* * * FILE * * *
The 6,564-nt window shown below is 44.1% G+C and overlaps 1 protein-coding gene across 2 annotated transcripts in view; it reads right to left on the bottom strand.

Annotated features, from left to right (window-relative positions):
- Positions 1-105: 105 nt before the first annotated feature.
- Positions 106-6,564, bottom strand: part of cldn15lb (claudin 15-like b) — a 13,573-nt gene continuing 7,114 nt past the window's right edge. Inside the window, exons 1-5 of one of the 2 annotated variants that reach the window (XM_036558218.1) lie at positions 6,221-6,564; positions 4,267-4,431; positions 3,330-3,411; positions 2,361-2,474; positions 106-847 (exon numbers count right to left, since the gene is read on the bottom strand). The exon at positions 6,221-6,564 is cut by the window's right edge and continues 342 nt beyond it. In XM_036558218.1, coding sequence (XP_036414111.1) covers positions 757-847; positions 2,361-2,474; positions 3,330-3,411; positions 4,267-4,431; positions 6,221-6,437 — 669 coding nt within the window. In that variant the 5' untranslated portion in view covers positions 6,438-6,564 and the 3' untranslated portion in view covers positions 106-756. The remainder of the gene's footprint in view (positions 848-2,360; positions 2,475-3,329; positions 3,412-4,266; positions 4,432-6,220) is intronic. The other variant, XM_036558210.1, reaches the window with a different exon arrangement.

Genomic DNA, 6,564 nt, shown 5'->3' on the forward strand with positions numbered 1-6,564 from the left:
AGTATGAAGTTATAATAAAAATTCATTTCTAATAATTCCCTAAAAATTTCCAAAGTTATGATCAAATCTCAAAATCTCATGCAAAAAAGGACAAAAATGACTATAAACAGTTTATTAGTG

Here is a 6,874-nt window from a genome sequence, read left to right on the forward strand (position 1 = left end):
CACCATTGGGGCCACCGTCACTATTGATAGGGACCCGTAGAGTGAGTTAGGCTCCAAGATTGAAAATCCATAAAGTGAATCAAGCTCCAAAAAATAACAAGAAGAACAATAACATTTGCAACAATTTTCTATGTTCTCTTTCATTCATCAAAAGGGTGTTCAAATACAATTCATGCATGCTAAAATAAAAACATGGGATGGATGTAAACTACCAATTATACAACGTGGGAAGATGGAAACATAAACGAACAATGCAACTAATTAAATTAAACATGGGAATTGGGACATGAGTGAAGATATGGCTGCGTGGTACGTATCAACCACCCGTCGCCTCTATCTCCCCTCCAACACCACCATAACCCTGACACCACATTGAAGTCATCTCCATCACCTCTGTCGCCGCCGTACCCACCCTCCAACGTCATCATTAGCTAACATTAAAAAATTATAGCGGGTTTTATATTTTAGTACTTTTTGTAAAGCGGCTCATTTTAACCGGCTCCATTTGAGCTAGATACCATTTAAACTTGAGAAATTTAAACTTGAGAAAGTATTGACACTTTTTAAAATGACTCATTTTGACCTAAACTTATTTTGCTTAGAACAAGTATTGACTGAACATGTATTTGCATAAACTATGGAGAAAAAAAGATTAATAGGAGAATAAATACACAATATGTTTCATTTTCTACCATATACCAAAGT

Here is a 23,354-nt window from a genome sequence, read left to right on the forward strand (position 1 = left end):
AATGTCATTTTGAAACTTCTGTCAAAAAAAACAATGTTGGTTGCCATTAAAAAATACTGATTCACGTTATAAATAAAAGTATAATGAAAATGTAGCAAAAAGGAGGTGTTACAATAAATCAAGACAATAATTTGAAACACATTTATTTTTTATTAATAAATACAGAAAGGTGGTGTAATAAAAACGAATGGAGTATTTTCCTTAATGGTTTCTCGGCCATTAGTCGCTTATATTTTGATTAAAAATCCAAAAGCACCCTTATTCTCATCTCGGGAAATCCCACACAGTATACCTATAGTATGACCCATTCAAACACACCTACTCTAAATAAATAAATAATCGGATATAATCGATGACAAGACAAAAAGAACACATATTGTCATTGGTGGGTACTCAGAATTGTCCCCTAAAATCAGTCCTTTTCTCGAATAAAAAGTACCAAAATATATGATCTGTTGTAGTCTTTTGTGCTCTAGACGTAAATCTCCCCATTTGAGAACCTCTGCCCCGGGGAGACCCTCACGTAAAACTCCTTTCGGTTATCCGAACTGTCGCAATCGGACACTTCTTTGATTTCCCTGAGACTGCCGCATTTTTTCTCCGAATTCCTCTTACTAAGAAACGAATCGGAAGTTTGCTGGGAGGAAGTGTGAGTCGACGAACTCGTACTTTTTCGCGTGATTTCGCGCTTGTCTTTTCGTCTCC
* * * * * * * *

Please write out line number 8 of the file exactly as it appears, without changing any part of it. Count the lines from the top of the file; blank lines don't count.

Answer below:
CACCATTGGGGCCACCGTCACTATTGATAGGGACCCGTAGAGTGAGTTAGGCTCCAAGATTGAAAATCCATAAAGTGAATCAAGCTCCAAAAAATAACAAGAAGAACAATAACATTTGCAACAATTTTCTATGTTCTCTTTCATTCATCAAAAGGGTGTTCAAATACAATTCATGCATGCTAAAATAAAAACATGGGATGGATGTAAACTACCAATTATACAACGTGGGAAGATGGAAACATAAACGAACAATGCAACTAATTAAATTAAACATGGGAATTGGGACATGAGTGAAGATATGGCTGCGTGGTACGTATCAACCACCCGTCGCCTCTATCTCCCCTCCAACACCACCATAACCCTGACACCACATTGAAGTCATCTCCATCACCTCTGTCGCCGCCGTACCCACCCTCCAACGTCATCATTAGCTAACATTAAAAAATTATAGCGGGTTTTATATTTTAGTACTTTTTGTAAAGCGGCTCATTTTAACCGGCTCCATTTGAGCTAGATACCATTTAAACTTGAGAAATTTAAACTTGAGAAAGTATTGACACTTTTTAAAATGACTCATTTTGACCTAAACTTATTTTGCTTAGAACAAGTATTGACTGAACATGTATTTGCATAAACTATGGAGAAAAAAAGATTAATAGGAGAATAAATACACAATATGTTTCATTTTCTACCATATACCAAAGT